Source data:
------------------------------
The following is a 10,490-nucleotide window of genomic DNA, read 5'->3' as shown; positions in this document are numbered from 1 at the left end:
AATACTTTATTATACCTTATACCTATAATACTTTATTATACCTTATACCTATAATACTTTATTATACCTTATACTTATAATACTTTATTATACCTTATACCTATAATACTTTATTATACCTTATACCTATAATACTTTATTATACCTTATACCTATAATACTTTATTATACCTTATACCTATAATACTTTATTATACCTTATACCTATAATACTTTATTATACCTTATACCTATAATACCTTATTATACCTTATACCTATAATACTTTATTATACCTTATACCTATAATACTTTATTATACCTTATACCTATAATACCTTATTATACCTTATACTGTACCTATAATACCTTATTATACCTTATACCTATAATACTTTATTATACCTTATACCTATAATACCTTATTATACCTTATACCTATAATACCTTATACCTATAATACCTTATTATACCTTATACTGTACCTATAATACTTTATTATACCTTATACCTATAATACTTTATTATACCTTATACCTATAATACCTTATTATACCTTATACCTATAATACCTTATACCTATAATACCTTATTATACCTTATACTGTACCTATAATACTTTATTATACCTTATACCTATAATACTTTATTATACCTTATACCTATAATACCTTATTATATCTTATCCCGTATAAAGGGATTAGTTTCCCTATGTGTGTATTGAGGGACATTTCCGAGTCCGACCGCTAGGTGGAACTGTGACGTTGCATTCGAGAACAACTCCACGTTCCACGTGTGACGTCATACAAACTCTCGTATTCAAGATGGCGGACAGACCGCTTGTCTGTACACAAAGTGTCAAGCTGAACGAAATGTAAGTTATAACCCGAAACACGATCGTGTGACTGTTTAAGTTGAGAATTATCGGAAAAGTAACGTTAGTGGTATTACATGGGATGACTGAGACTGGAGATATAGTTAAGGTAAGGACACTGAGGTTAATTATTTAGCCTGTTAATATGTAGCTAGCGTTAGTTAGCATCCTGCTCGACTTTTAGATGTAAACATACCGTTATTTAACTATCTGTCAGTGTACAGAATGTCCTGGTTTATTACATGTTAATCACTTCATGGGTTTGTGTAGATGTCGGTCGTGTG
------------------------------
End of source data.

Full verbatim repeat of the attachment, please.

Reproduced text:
The following is a 10,490-nucleotide window of genomic DNA, read 5'->3' as shown; positions in this document are numbered from 1 at the left end:
AATACTTTATTATACCTTATACCTATAATACTTTATTATACCTTATACCTATAATACTTTATTATACCTTATACTTATAATACTTTATTATACCTTATACCTATAATACTTTATTATACCTTATACCTATAATACTTTATTATACCTTATACCTATAATACTTTATTATACCTTATACCTATAATACTTTATTATACCTTATACCTATAATACTTTATTATACCTTATACCTATAATACCTTATTATACCTTATACCTATAATACTTTATTATACCTTATACCTATAATACTTTATTATACCTTATACCTATAATACCTTATTATACCTTATACTGTACCTATAATACCTTATTATACCTTATACCTATAATACTTTATTATACCTTATACCTATAATACCTTATTATACCTTATACCTATAATACCTTATACCTATAATACCTTATTATACCTTATACTGTACCTATAATACTTTATTATACCTTATACCTATAATACTTTATTATACCTTATACCTATAATACCTTATTATACCTTATACCTATAATACCTTATACCTATAATACCTTATTATACCTTATACTGTACCTATAATACTTTATTATACCTTATACCTATAATACTTTATTATACCTTATACCTATAATACCTTATTATATCTTATCCCGTATAAAGGGATTAGTTTCCCTATGTGTGTATTGAGGGACATTTCCGAGTCCGACCGCTAGGTGGAACTGTGACGTTGCATTCGAGAACAACTCCACGTTCCACGTGTGACGTCATACAAACTCTCGTATTCAAGATGGCGGACAGACCGCTTGTCTGTACACAAAGTGTCAAGCTGAACGAAATGTAAGTTATAACCCGAAACACGATCGTGTGACTGTTTAAGTTGAGAATTATCGGAAAAGTAACGTTAGTGGTATTACATGGGATGACTGAGACTGGAGATATAGTTAAGGTAAGGACACTGAGGTTAATTATTTAGCCTGTTAATATGTAGCTAGCGTTAGTTAGCATCCTGCTCGACTTTTAGATGTAAACATACCGTTATTTAACTATCTGTCAGTGTACAGAATGTCCTGGTTTATTACATGTTAATCACTTCATGGGTTTGTGTAGATGTCGGTCGTGTG